Emerging Technology

Strategic and Operational Plans

I suspect many readers do not know that the K-12 accreditation agencies around the United Sates require school districts to create and update a strategic plan as part of maintaining their accredited status. Yes, you know your district has a strategic plan, but not why. Most of you will privately admit that your district’s strategic plan has lofty goals with little information of how the district will get there or how it affects your daily activities.

It is interesting to note that what the accreditation agencies call a strategic plan is not what a business would call a strategic plan. Many people credit the books of Henry Mintzberg, of McGill University in the early 1970s, as the father of strategic planning. In today’s world, a strategic plan for business is one where you outline your goals, develop strategies to reach those goals, assign accountability and determine and allocate the resources required by those strategies — our organization is at point A and we want to move to point B, how will we get there?

Your district’s strategic plan should be called a vision statement: What do you want your district to achieve in the future? Or, perhaps, a mission statement: What is the purpose of your organization? Take a look at your strategic plan, which of the three questions above does it answer?

In the mid 1980s, AASA (American Association of School administrators) and ASCD (Association for Supervision and Curriculum Development) promoted strategic planning through wide dissemination of planning handbooks by Shirley McCune and Bill Cook. Cook graduated over 400 “certified strategic planners” through an AASA approved program. Today’s K-12 strategic planning process is essentially Bill Cook’s adaptation of Mintzberg’s concepts.

Here is the rub. Starting in the early 1990s, a number of papers and books came out showing that there was no evidence that strategic planning improved academic achievement or student learning. Even Mintzberg outlines in his 1995 book what he calls, the “grand fallacy” of strategic planning; creating good strategies is a synthesis of many factors not development of a formal set of procedures called strategic planning. He states that the term “strategic planning” has become an oxymoron.

However, he goes on to state that the current version of strategic planning has value and the statement is supported by educational studies showing that improved public relations (community involvement) is a real outcome from those processes. Please understand I am not suggesting that strategic plans or vision/mission statements are not valuable. They attempt to align a K-12 organization to a common set of values. We can build on top of those plans.

I want to introduce a business term to the educational readers — “operational plan.” An operational plan is the process of converting strategic goals and objectives into tactical goals and objectives. Creating a set of actionable strategies that can be measured. A number of you have experience with that type of plan, but we do not categorize them as operational planning; they are called facility master plans. Granted, FMPs are radically different from an operational plan focused on student learning; they do not involve people. As soon as we bring the learner and the teacher into the process, we add an aspect of irrationality. Meaning, we are not consistent regarding what criteria we use for making decisions. We are not scientific, thankfully.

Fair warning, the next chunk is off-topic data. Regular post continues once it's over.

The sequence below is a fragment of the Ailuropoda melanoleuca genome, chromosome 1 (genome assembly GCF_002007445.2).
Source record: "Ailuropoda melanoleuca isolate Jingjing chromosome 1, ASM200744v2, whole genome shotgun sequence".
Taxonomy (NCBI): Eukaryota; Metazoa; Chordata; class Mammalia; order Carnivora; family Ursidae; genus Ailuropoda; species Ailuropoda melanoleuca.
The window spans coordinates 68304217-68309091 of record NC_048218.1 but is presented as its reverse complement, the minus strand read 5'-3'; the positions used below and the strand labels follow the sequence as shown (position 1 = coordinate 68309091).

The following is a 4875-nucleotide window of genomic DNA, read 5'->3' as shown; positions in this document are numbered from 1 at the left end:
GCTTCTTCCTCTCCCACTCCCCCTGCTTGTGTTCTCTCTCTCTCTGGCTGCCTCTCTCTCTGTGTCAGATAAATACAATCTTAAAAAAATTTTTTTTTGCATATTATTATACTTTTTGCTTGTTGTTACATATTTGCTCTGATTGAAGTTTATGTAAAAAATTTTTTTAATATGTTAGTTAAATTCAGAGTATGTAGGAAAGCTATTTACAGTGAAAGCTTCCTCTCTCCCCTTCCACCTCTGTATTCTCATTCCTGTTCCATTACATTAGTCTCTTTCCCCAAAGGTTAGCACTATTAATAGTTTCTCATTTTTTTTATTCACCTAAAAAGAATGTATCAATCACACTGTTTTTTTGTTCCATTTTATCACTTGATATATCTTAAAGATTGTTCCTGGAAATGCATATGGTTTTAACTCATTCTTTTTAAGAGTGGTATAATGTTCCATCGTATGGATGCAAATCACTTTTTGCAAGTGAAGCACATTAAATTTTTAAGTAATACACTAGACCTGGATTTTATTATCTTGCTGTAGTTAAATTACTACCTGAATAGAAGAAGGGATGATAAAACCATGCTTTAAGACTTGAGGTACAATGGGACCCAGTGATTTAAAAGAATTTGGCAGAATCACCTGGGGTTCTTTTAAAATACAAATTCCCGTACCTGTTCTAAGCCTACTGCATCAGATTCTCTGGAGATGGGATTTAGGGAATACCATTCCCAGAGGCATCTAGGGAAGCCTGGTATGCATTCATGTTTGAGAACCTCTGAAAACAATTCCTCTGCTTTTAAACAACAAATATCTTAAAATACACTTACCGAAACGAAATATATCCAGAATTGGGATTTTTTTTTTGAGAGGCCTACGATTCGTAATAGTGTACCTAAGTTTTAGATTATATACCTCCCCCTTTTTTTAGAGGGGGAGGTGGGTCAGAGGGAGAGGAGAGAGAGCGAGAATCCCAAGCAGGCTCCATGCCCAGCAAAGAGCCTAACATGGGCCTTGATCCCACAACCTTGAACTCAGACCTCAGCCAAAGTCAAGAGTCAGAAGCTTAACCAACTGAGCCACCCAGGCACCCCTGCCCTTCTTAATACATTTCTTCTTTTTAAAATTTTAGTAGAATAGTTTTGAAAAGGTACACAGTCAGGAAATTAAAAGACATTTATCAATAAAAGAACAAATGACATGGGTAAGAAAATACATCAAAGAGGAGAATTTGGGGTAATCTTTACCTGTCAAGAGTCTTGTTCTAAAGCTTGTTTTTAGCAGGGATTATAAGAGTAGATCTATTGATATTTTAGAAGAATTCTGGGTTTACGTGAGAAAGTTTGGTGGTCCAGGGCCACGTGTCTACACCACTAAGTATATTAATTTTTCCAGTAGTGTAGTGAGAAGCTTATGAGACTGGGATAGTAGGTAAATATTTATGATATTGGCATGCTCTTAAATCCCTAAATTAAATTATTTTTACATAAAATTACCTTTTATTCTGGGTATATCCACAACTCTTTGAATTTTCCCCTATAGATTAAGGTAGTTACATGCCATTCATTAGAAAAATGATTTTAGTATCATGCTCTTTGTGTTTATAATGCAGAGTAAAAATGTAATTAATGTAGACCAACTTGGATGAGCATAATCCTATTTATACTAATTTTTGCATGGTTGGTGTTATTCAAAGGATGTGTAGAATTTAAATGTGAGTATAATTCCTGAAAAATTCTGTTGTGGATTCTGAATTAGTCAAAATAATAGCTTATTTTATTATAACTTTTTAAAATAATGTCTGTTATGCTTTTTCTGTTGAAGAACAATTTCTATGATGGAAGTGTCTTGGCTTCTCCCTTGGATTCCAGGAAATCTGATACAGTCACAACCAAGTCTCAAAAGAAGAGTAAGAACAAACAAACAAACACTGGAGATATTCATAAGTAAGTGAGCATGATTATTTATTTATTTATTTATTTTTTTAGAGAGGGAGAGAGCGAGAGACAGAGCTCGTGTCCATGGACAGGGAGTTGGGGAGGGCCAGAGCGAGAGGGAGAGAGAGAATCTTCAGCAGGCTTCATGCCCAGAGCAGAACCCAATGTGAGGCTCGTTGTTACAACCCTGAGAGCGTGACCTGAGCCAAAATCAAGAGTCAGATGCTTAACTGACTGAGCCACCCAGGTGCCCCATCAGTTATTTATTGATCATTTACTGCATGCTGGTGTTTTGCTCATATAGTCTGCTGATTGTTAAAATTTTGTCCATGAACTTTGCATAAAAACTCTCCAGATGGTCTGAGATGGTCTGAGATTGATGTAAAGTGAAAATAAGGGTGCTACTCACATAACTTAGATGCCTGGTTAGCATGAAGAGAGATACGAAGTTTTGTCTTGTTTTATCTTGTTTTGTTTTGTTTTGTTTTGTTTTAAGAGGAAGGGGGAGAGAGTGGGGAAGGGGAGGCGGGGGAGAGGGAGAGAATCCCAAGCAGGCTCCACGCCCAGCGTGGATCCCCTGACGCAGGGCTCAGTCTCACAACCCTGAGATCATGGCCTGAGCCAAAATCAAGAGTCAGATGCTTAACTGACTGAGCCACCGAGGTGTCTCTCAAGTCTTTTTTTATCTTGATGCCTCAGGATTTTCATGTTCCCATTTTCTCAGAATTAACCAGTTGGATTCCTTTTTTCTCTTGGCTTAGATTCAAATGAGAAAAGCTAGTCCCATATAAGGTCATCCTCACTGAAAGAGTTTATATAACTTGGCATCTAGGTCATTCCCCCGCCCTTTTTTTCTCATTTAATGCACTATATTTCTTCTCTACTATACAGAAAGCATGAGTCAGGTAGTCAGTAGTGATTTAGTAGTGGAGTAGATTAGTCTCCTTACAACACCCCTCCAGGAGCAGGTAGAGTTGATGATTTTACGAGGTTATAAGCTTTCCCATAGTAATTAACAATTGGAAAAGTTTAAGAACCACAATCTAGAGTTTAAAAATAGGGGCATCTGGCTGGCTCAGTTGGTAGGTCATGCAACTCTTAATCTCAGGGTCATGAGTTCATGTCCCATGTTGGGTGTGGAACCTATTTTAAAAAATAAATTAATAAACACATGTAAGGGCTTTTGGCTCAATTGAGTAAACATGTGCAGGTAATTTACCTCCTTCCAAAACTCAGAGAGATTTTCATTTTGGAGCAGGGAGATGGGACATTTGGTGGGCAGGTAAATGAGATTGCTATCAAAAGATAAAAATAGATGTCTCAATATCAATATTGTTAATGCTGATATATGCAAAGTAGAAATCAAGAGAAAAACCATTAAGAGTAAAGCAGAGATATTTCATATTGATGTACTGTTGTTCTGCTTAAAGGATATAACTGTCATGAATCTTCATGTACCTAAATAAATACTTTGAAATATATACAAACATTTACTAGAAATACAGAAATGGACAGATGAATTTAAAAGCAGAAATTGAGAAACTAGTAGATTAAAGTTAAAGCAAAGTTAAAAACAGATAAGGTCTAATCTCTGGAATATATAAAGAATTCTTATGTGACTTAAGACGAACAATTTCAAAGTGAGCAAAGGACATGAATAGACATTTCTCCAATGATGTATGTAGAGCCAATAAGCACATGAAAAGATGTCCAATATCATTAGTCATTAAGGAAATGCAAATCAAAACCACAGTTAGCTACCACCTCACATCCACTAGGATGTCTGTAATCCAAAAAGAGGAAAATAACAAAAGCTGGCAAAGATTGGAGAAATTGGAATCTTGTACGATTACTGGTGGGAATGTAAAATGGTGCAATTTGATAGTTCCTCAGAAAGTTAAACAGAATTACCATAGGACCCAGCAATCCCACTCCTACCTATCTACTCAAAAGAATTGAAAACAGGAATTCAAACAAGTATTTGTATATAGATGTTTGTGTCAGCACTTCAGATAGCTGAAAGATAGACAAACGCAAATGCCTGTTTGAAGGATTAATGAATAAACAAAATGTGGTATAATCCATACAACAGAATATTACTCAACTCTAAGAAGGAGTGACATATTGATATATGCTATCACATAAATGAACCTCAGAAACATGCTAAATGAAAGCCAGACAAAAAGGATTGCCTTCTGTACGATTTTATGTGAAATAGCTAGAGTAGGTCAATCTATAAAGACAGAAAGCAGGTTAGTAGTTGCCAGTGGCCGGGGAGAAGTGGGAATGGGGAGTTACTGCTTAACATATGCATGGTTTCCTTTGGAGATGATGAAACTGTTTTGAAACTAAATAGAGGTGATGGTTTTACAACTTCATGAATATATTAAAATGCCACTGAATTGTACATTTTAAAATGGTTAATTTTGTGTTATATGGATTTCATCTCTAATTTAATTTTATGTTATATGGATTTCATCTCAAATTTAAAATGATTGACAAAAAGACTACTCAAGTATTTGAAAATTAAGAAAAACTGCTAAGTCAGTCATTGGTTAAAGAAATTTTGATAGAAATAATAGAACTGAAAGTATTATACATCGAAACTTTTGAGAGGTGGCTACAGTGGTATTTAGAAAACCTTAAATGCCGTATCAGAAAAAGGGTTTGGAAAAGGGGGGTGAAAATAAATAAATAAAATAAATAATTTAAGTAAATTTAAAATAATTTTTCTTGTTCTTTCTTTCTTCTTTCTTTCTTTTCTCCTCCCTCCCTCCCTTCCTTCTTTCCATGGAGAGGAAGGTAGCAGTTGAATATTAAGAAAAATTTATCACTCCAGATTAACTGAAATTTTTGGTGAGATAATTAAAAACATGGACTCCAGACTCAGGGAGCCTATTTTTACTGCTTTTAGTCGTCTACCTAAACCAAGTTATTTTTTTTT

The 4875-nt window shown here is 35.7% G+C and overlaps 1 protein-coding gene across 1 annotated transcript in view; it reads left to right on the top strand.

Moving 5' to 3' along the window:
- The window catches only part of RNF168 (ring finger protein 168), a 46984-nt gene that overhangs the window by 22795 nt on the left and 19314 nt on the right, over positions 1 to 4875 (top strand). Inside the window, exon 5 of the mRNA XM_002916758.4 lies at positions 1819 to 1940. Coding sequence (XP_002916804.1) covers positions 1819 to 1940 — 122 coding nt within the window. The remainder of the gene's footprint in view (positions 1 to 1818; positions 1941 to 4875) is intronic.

Districts need to create an operational plan guiding the district activities across multiple years. Using the district’s strategic plan, focus on and build on the vision for learning expressed in that document. The first thing is to create a simple set of questions — maximum three to five — the classroom teacher can ask themselves regarding the student activities they plan to use today. It is important to align the organization, meaning that the board of education, executive team, department heads, building level administrators and teachers should all talk about student learning using those questions.

Simultaneously, the operational plan needs to define where on the continuum of learning is your district today and where do you want to be three to five years from now. Those who have read my columns know that I believe there are seven silos within school districts where we must break down the barriers and create connections. The plan must develop realistic goals and strategies that address perceived hindrances and obstacles to change in your district. It must also identify the parties held accountable to execute the strategies and explicitly allocate the operating or capital resources required by those strategies. Now we have a roadmap, an operational plan.

This article originally appeared in the October 2016 issue of School Planning & Management.

About the Author

Glenn Meeks is president of Meeks Educational Technology located in Cary, N.C. He can be reached at gmeeks@meeksgeeks.com.

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